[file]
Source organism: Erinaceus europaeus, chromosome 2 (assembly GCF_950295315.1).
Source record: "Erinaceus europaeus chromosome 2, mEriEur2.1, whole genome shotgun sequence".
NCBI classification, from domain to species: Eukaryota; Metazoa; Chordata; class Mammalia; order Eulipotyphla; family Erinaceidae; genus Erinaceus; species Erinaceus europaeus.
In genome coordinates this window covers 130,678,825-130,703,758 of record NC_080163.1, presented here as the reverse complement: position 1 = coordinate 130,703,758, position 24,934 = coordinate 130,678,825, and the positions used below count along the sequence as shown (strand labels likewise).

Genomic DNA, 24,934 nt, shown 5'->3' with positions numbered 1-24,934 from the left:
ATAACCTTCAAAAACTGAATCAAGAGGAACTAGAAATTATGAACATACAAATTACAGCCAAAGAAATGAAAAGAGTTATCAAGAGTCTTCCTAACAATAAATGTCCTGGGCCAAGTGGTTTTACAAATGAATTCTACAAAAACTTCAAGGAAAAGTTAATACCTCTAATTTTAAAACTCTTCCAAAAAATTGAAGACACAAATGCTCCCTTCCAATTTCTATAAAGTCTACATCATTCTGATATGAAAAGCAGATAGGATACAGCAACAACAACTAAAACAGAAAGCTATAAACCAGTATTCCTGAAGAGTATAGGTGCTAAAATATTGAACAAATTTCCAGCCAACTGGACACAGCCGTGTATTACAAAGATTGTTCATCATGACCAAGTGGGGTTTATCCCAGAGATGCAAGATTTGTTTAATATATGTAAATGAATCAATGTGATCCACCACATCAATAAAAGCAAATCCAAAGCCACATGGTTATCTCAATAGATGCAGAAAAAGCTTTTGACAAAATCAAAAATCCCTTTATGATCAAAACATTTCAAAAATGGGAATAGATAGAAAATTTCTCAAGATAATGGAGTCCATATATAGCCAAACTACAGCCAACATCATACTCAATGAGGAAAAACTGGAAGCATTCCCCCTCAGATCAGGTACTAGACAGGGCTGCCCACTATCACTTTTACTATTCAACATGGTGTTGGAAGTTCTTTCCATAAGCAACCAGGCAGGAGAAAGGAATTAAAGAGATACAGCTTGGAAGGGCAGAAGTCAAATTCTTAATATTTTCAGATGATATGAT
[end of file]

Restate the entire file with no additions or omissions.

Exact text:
Source organism: Erinaceus europaeus, chromosome 2 (assembly GCF_950295315.1).
Source record: "Erinaceus europaeus chromosome 2, mEriEur2.1, whole genome shotgun sequence".
NCBI classification, from domain to species: Eukaryota; Metazoa; Chordata; class Mammalia; order Eulipotyphla; family Erinaceidae; genus Erinaceus; species Erinaceus europaeus.
In genome coordinates this window covers 130,678,825-130,703,758 of record NC_080163.1, presented here as the reverse complement: position 1 = coordinate 130,703,758, position 24,934 = coordinate 130,678,825, and the positions used below count along the sequence as shown (strand labels likewise).

Genomic DNA, 24,934 nt, shown 5'->3' with positions numbered 1-24,934 from the left:
ATAACCTTCAAAAACTGAATCAAGAGGAACTAGAAATTATGAACATACAAATTACAGCCAAAGAAATGAAAAGAGTTATCAAGAGTCTTCCTAACAATAAATGTCCTGGGCCAAGTGGTTTTACAAATGAATTCTACAAAAACTTCAAGGAAAAGTTAATACCTCTAATTTTAAAACTCTTCCAAAAAATTGAAGACACAAATGCTCCCTTCCAATTTCTATAAAGTCTACATCATTCTGATATGAAAAGCAGATAGGATACAGCAACAACAACTAAAACAGAAAGCTATAAACCAGTATTCCTGAAGAGTATAGGTGCTAAAATATTGAACAAATTTCCAGCCAACTGGACACAGCCGTGTATTACAAAGATTGTTCATCATGACCAAGTGGGGTTTATCCCAGAGATGCAAGATTTGTTTAATATATGTAAATGAATCAATGTGATCCACCACATCAATAAAAGCAAATCCAAAGCCACATGGTTATCTCAATAGATGCAGAAAAAGCTTTTGACAAAATCAAAAATCCCTTTATGATCAAAACATTTCAAAAATGGGAATAGATAGAAAATTTCTCAAGATAATGGAGTCCATATATAGCCAAACTACAGCCAACATCATACTCAATGAGGAAAAACTGGAAGCATTCCCCCTCAGATCAGGTACTAGACAGGGCTGCCCACTATCACTTTTACTATTCAACATGGTGTTGGAAGTTCTTTCCATAAGCAACCAGGCAGGAGAAAGGAATTAAAGAGATACAGCTTGGAAGGGCAGAAGTCAAATTCTTAATATTTTCAGATGATATGAT